Pay In Lieu of Notice
When you end an employee’s employment you do not have an automatic right to tell them to leave straight away and that they’ll be paid for their notice period. Pay in lieu of notice (PILON) is only legal if it is specifically provided for in the contract of employment.
If you are negotiating an exit it can be a useful to offer someone who does not have PILON provision in their contract the option to leave earlier on full pay since settlement agreements must always offer something of benefit that goes beyond existing contractual provisions if they are to protect the employer from an unfair dismissal claim. Until now PILON, that was negotiated, not contractual, was regarded as “damages” for loss of notice and breach of contract and as such it was not subject to PAYE or NICs deductions. From 6 April 2018, however, HMRC has decided this shall be changed. If an employee is leaving on or after this date and is receiving PILON the deductions must be made whether the PILON was contractual or negotiated.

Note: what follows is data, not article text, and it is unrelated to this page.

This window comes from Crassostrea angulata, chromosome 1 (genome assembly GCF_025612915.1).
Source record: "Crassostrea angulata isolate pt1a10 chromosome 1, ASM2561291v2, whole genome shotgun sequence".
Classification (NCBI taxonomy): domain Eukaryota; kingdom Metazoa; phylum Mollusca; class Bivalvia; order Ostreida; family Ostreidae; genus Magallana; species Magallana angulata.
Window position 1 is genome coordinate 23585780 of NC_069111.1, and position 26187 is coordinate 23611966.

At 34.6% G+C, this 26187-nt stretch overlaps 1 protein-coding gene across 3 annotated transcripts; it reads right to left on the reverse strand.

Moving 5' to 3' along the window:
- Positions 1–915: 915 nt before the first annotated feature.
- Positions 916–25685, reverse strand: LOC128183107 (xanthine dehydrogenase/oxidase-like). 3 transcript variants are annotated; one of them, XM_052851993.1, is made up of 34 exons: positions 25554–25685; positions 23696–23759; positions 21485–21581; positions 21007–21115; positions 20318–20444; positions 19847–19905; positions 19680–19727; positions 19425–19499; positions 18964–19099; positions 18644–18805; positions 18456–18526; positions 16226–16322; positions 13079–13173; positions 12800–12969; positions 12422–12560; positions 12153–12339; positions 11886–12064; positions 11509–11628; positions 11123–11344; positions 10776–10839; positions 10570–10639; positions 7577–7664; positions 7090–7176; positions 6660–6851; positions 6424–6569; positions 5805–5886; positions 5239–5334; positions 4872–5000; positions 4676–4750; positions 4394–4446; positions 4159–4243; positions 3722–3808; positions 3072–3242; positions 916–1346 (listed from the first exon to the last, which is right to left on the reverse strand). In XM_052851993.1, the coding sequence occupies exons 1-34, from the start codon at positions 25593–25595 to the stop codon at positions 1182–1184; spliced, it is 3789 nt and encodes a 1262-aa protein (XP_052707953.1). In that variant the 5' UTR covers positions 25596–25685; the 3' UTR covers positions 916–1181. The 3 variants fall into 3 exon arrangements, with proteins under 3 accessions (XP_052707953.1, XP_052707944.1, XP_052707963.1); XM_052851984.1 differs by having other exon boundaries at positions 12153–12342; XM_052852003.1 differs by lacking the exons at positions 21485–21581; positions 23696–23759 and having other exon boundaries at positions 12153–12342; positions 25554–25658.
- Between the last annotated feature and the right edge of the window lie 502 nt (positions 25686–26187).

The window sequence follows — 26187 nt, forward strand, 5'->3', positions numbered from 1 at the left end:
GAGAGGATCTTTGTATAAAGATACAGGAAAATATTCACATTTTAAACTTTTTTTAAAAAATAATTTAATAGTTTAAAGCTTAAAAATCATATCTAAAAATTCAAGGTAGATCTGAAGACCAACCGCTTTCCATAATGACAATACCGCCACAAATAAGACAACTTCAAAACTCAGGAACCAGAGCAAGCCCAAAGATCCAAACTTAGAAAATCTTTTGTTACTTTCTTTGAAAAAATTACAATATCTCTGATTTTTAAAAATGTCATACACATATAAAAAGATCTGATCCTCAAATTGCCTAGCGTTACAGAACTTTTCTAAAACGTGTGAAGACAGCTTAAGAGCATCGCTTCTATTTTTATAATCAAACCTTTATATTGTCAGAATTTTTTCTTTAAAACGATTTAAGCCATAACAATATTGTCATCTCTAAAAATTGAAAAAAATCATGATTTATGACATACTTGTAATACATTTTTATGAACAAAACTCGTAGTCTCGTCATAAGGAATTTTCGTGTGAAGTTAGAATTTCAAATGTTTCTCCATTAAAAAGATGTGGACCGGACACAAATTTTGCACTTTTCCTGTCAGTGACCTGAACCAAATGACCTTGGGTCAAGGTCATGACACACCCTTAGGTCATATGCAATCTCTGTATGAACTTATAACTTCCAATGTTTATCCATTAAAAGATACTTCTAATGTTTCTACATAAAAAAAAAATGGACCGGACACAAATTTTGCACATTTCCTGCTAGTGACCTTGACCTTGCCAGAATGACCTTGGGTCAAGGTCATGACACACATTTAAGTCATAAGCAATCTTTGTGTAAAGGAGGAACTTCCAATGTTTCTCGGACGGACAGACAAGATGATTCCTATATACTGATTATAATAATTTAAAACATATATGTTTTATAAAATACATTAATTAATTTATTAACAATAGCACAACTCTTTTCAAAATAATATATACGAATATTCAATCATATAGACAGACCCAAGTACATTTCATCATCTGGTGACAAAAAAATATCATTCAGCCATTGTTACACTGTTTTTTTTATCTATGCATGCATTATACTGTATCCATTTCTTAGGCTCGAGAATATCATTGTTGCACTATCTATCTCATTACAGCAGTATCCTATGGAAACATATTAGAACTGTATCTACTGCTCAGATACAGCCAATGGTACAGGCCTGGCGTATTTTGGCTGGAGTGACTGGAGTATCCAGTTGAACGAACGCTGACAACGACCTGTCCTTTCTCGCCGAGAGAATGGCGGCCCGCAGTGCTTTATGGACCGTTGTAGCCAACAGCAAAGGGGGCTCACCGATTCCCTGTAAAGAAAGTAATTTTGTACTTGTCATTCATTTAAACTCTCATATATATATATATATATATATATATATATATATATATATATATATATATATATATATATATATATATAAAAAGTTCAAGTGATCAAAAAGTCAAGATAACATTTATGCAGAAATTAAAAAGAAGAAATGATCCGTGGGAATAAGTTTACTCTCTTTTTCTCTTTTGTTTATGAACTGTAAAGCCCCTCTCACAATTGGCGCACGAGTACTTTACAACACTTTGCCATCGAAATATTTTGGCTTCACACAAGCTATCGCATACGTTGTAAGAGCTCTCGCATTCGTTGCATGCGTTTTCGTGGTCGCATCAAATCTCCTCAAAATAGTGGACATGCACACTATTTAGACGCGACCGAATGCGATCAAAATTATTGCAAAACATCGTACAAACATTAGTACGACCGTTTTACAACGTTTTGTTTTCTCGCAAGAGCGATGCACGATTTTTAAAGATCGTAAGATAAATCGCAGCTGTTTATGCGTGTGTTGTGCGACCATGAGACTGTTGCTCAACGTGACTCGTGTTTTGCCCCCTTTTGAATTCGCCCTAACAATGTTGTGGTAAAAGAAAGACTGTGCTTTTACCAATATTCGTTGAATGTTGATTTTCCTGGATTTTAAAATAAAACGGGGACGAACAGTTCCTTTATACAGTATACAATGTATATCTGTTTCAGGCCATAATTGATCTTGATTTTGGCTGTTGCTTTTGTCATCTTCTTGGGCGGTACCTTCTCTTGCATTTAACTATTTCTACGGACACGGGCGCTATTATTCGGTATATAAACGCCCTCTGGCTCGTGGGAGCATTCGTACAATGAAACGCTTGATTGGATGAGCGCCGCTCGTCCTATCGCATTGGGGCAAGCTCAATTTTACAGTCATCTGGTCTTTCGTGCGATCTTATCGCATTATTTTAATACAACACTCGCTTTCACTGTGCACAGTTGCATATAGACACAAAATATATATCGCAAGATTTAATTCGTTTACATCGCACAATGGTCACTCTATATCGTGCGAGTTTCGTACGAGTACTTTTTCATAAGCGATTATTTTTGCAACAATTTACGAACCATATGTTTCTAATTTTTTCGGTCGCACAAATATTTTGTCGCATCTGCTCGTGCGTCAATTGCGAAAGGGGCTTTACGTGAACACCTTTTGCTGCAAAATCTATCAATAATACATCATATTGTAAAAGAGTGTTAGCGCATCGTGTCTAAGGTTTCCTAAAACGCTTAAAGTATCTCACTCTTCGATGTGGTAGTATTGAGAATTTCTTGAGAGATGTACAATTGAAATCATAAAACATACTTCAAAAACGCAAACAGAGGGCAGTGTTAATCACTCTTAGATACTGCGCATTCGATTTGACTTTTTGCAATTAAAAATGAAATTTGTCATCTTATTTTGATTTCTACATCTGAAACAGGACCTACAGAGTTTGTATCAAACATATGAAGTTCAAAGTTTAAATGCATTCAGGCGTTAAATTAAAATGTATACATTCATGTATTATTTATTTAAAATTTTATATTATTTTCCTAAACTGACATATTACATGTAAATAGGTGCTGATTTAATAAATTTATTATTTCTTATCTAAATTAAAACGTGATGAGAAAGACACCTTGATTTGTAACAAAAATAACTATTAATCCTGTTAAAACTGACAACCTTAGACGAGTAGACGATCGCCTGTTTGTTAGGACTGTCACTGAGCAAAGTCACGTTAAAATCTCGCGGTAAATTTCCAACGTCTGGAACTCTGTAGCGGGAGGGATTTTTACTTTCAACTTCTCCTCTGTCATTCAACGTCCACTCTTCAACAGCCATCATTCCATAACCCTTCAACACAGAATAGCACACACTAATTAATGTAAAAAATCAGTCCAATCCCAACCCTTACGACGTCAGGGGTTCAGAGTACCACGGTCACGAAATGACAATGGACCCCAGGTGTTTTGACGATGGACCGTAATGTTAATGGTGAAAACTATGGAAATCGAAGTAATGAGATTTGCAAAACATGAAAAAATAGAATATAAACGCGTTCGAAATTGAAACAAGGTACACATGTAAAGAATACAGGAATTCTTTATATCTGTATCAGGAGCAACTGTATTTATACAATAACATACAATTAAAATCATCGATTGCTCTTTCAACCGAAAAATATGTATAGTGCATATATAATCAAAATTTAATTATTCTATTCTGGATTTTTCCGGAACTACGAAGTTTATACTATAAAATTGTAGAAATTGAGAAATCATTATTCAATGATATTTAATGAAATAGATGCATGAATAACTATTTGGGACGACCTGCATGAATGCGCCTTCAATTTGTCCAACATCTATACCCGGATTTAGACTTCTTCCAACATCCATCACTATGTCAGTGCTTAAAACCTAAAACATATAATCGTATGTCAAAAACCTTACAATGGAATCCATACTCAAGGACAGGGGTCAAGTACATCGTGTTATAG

Normal termination payments (resulting from redundancy or a settlement agreement) up to £30,000 will continue to be tax exempt but PILON is another element that employers (along with holiday pay) that employers will need to carefully separate out when making payments when employment ends.